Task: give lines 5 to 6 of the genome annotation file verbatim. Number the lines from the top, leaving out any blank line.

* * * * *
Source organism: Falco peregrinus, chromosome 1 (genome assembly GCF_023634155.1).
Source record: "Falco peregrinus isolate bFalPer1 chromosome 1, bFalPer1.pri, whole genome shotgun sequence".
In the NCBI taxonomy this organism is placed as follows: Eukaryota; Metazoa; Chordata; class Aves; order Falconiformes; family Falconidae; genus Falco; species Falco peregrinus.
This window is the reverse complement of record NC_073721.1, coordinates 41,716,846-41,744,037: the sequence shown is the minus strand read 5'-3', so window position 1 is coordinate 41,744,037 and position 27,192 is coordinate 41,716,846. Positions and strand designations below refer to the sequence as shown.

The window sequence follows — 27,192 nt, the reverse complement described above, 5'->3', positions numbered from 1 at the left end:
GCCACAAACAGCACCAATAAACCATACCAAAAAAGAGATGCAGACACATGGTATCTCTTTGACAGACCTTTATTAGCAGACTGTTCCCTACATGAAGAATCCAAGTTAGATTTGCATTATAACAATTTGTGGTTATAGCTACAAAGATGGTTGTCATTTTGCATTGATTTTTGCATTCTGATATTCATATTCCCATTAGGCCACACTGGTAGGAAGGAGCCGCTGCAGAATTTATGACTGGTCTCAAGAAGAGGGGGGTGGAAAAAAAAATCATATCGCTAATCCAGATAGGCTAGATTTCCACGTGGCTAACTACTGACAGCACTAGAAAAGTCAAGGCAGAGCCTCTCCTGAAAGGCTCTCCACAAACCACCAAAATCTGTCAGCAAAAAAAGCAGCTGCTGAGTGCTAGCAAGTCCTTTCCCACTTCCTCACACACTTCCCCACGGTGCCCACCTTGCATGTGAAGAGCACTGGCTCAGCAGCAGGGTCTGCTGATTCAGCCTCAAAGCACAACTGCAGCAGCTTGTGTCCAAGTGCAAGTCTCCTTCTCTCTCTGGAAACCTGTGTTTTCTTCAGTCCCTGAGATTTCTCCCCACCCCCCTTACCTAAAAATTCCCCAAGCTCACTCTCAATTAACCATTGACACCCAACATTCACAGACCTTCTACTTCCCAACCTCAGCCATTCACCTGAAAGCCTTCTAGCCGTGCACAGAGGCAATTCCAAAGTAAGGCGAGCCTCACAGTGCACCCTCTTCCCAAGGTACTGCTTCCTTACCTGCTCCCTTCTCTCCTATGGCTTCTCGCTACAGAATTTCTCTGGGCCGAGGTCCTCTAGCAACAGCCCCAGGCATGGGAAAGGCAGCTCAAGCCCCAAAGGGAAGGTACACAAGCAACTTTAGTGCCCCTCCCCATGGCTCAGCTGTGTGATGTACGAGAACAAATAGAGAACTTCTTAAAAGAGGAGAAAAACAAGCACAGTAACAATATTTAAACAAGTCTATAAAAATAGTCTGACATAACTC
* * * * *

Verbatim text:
The window sequence follows — 27,192 nt, the reverse complement described above, 5'->3', positions numbered from 1 at the left end:
GCCACAAACAGCACCAATAAACCATACCAAAAAAGAGATGCAGACACATGGTATCTCTTTGACAGACCTTTATTAGCAGACTGTTCCCTACATGAAGAATCCAAGTTAGATTTGCATTATAACAATTTGTGGTTATAGCTACAAAGATGGTTGTCATTTTGCATTGATTTTTGCATTCTGATATTCATATTCCCATTAGGCCACACTGGTAGGAAGGAGCCGCTGCAGAATTTATGACTGGTCTCAAGAAGAGGGGGGTGGAAAAAAAAATCATATCGCTAATCCAGATAGGCTAGATTTCCACGTGGCTAACTACTGACAGCACTAGAAAAGTCAAGGCAGAGCCTCTCCTGAAAGGCTCTCCACAAACCACCAAAATCTGTCAGCAAAAAAAGCAGCTGCTGAGTGCTAGCAAGTCCTTTCCCACTTCCTCACACACTTCCCCACGGTGCCCACCTTGCATGTGAAGAGCACTGGCTCAGCAGCAGGGTCTGCTGATTCAGCCTCAAAGCACAACTGCAGCAGCTTGTGTCCAAGTGCAAGTCTCCTTCTCTCTCTGGAAACCTGTGTTTTCTTCAGTCCCTGAGATTTCTCCCCACCCCCCTTACCTAAAAATTCCCCAAGCTCACTCTCAATTAACCATTGACACCCAACATTCACAGACCTTCTACTTCCCAACCTCAGCCATTCACCTGAAAGCCTTCTAGCCGTGCACAGAGGCAATTCCAAAGTAAGGCGAGCCTCACAGTGCACCCTCTTCCCAAGGTACTGCTTCCTTACCTGCTCCCTTCTCTCCTATGGCTTCTCGCTACAGAATTTCTCTGGGCCGAGGTCCTCTAGCAACAGCCCCAGGCATGGGAAAGGCAGCTCAAGCCCCAAAGGGAAGGTACACAAGCAACTTTAGTGCCCCTCCCCATGGCTCAGCTGTGTGATGTACGAGAACAAATAGAGAACTTCTTAAAAGAGGAGAAAAACAAGCACAGTAACAATATTTAAACAAGTCTATAAAAATAGTCTGACATAACTC